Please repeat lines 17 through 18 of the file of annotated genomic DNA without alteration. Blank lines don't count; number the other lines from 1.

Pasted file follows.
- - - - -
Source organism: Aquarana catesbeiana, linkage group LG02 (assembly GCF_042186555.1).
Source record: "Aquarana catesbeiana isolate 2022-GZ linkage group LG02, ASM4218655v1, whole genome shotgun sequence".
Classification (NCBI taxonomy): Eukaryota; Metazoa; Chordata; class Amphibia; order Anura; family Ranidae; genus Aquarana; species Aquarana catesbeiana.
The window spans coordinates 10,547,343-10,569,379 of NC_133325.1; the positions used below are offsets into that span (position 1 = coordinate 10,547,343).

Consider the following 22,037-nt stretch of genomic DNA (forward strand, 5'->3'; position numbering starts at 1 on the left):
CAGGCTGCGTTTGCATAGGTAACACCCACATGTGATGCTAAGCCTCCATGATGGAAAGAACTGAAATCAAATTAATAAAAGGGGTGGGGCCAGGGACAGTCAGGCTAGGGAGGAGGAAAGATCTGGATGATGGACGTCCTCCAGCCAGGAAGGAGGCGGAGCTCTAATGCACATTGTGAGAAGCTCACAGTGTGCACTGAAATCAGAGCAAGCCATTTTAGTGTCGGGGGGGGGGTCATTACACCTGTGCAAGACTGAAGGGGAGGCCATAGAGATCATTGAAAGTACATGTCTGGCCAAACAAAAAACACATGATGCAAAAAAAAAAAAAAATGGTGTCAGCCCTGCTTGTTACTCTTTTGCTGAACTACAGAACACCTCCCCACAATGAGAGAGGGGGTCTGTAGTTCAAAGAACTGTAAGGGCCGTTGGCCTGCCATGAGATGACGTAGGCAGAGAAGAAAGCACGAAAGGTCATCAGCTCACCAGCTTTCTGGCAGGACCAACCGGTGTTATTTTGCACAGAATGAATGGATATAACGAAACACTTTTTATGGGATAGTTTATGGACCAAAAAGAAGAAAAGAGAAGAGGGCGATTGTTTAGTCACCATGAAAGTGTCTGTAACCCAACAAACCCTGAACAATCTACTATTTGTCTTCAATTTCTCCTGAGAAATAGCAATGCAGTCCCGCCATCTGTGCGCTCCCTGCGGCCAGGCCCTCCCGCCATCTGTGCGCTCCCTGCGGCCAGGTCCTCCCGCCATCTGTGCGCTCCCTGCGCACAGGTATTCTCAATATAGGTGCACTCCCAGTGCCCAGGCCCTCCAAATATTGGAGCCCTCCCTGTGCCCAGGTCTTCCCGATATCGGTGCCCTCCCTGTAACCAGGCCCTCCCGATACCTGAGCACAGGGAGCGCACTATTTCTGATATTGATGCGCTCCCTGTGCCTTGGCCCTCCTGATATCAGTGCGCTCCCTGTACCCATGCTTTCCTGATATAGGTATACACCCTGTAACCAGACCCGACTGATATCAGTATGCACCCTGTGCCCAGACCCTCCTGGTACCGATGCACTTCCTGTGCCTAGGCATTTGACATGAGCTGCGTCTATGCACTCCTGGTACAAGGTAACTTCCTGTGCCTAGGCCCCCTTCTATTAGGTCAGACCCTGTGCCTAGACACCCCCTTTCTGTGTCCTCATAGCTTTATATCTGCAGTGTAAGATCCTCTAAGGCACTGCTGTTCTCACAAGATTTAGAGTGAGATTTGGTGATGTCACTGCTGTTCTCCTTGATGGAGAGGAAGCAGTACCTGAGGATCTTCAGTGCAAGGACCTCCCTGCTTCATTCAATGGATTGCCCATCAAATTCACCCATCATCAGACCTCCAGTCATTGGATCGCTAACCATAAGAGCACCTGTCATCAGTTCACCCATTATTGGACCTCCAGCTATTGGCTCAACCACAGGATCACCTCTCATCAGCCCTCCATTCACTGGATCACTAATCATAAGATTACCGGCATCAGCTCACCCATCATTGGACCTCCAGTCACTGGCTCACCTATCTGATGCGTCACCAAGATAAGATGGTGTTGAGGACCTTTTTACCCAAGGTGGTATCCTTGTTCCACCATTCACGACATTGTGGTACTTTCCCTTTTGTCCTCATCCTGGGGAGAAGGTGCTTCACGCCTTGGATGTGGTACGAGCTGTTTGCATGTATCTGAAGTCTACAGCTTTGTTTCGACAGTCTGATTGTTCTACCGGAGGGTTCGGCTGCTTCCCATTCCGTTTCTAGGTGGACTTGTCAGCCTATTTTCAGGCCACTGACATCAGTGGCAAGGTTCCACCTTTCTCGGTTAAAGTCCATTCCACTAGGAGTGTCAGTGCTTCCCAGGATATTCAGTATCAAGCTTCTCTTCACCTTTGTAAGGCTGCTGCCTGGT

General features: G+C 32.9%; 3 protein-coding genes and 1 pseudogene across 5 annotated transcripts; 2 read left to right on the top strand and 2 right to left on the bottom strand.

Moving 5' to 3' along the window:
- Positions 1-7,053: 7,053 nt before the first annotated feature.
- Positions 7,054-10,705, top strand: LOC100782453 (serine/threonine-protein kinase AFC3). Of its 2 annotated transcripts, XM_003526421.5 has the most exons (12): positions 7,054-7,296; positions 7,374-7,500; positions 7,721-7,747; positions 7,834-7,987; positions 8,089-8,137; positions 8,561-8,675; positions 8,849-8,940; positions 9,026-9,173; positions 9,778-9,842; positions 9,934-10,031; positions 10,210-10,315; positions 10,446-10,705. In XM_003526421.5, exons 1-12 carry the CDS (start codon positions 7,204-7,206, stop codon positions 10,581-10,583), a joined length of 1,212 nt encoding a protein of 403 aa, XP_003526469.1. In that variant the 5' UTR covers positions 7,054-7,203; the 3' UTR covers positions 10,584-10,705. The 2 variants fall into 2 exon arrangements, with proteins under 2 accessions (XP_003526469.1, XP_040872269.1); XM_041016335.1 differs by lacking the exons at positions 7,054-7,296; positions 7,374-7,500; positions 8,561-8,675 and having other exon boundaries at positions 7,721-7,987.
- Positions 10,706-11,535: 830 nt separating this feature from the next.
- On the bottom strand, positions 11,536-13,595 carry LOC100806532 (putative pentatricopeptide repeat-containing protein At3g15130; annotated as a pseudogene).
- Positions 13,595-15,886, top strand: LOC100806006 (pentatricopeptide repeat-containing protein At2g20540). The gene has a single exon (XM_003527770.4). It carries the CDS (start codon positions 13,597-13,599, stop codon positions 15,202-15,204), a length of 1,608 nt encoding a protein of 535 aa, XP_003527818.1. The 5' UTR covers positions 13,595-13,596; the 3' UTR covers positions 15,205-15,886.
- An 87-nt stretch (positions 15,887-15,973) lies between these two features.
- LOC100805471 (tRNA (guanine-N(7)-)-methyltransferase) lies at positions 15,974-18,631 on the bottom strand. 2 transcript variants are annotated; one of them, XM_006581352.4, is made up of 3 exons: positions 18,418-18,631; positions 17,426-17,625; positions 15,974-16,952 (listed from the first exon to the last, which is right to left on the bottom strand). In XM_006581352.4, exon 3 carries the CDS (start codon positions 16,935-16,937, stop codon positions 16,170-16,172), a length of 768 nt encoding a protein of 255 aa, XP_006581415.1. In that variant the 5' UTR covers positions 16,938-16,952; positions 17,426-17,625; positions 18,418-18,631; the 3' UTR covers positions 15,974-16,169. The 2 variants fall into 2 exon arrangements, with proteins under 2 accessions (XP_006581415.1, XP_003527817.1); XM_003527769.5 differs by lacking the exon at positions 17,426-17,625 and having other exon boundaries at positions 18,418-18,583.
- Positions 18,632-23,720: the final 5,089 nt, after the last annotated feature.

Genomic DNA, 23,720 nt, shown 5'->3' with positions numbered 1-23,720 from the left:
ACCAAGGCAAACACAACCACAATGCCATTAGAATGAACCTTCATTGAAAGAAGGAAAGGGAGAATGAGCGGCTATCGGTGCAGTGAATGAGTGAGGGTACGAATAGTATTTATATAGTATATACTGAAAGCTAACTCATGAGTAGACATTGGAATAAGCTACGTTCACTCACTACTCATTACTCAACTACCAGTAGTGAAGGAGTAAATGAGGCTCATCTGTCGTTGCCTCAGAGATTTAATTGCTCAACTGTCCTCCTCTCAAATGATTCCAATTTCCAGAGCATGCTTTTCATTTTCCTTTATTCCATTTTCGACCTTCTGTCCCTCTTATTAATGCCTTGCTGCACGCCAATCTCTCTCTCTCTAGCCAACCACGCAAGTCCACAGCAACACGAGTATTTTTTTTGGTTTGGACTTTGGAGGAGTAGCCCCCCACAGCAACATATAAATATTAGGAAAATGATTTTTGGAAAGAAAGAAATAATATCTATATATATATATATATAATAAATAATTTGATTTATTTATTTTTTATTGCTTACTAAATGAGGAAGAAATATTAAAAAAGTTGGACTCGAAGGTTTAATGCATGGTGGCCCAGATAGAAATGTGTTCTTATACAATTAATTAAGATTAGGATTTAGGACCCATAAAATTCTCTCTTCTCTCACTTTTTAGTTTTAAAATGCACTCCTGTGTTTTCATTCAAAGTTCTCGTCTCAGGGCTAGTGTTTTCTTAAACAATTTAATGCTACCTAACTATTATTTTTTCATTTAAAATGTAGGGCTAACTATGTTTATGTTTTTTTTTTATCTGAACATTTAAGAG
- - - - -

Genomic DNA, 23,720 nt, shown 5'->3' with positions numbered 1-23,720 from the left:
ACCAAGGCAAACACAACCACAATGCCATTAGAATGAACCTTCATTGAAAGAAGGAAAGGGAGAATGAGCGGCTATCGGTGCAGTGAATGAGTGAGGGTACGAATAGTATTTATATAGTATATACTGAAAGCTAACTCATGAGTAGACATTGGAATAAGCTACGTTCACTCACTACTCATTACTCAACTACCAGTAGTGAAGGAGTAAATGAGGCTCATCTGTCGTTGCCTCAGAGATTTAATTGCTCAACTGTCCTCCTCTCAAATGATTCCAATTTCCAGAGCATGCTTTTCATTTTCCTTTATTCCATTTTCGACCTTCTGTCCCTCTTATTAATGCCTTGCTGCACGCCAATCTCTCTCTCTCTAGCCAACCACGCAAGTCCACAGCAACACGAGTATTTTTTTTGGTTTGGACTTTGGAGGAGTAGCCCCCCACAGCAACATATAAATATTAGGAAAATGATTTTTGGAAAGAAAGAAATAATATCTATATATATATATATATAATAAATAATTTGATTTATTTATTTTTTATTGCTTACTAAATGAGGAAGAAATATTAAAAAAGTTGGACTCGAAGGTTTAATGCATGGTGGCCCAGATAGAAATGTGTTCTTATACAATTAATTAAGATTAGGATTTAGGACCCATAAAATTCTCTCTTCTCTCACTTTTTAGTTTTAAAATGCACTCCTGTGTTTTCATTCAAAGTTCTCGTCTCAGGGCTAGTGTTTTCTTAAACAATTTAATGCTACCTAACTATTATTTTTTCATTTAAAATGTAGGGCTAACTATGTTTATGTTTTTTTTTTATCTGAACATTTAAGAG